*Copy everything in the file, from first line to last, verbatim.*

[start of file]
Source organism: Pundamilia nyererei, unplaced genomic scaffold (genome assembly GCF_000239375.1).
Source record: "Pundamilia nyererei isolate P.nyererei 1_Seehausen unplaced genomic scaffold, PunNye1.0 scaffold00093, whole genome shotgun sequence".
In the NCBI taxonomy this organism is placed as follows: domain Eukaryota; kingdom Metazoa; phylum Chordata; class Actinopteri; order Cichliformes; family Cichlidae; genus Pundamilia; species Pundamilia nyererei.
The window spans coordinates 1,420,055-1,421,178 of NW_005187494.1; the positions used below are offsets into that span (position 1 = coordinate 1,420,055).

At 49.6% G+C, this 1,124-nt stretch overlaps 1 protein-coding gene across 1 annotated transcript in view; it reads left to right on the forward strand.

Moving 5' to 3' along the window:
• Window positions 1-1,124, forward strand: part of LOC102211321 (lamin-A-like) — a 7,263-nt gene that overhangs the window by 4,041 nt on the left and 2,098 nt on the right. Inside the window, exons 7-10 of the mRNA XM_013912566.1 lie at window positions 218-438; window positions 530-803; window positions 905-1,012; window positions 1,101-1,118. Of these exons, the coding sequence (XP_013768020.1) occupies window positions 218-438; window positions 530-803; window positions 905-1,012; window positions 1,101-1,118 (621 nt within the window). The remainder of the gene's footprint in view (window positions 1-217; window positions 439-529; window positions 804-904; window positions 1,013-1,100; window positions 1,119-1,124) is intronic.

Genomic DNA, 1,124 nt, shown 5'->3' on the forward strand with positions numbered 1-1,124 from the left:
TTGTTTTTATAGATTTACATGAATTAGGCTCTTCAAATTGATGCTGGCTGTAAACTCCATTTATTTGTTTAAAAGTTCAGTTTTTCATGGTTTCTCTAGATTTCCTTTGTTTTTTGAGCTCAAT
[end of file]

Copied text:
Source organism: Pundamilia nyererei, unplaced genomic scaffold (genome assembly GCF_000239375.1).
Source record: "Pundamilia nyererei isolate P.nyererei 1_Seehausen unplaced genomic scaffold, PunNye1.0 scaffold00093, whole genome shotgun sequence".
In the NCBI taxonomy this organism is placed as follows: domain Eukaryota; kingdom Metazoa; phylum Chordata; class Actinopteri; order Cichliformes; family Cichlidae; genus Pundamilia; species Pundamilia nyererei.
The window spans coordinates 1,420,055-1,421,178 of NW_005187494.1; the positions used below are offsets into that span (position 1 = coordinate 1,420,055).

At 49.6% G+C, this 1,124-nt stretch overlaps 1 protein-coding gene across 1 annotated transcript in view; it reads left to right on the forward strand.

Moving 5' to 3' along the window:
• Window positions 1-1,124, forward strand: part of LOC102211321 (lamin-A-like) — a 7,263-nt gene that overhangs the window by 4,041 nt on the left and 2,098 nt on the right. Inside the window, exons 7-10 of the mRNA XM_013912566.1 lie at window positions 218-438; window positions 530-803; window positions 905-1,012; window positions 1,101-1,118. Of these exons, the coding sequence (XP_013768020.1) occupies window positions 218-438; window positions 530-803; window positions 905-1,012; window positions 1,101-1,118 (621 nt within the window). The remainder of the gene's footprint in view (window positions 1-217; window positions 439-529; window positions 804-904; window positions 1,013-1,100; window positions 1,119-1,124) is intronic.

Genomic DNA, 1,124 nt, shown 5'->3' on the forward strand with positions numbered 1-1,124 from the left:
TTGTTTTTATAGATTTACATGAATTAGGCTCTTCAAATTGATGCTGGCTGTAAACTCCATTTATTTGTTTAAAAGTTCAGTTTTTCATGGTTTCTCTAGATTTCCTTTGTTTTTTGAGCTCAAT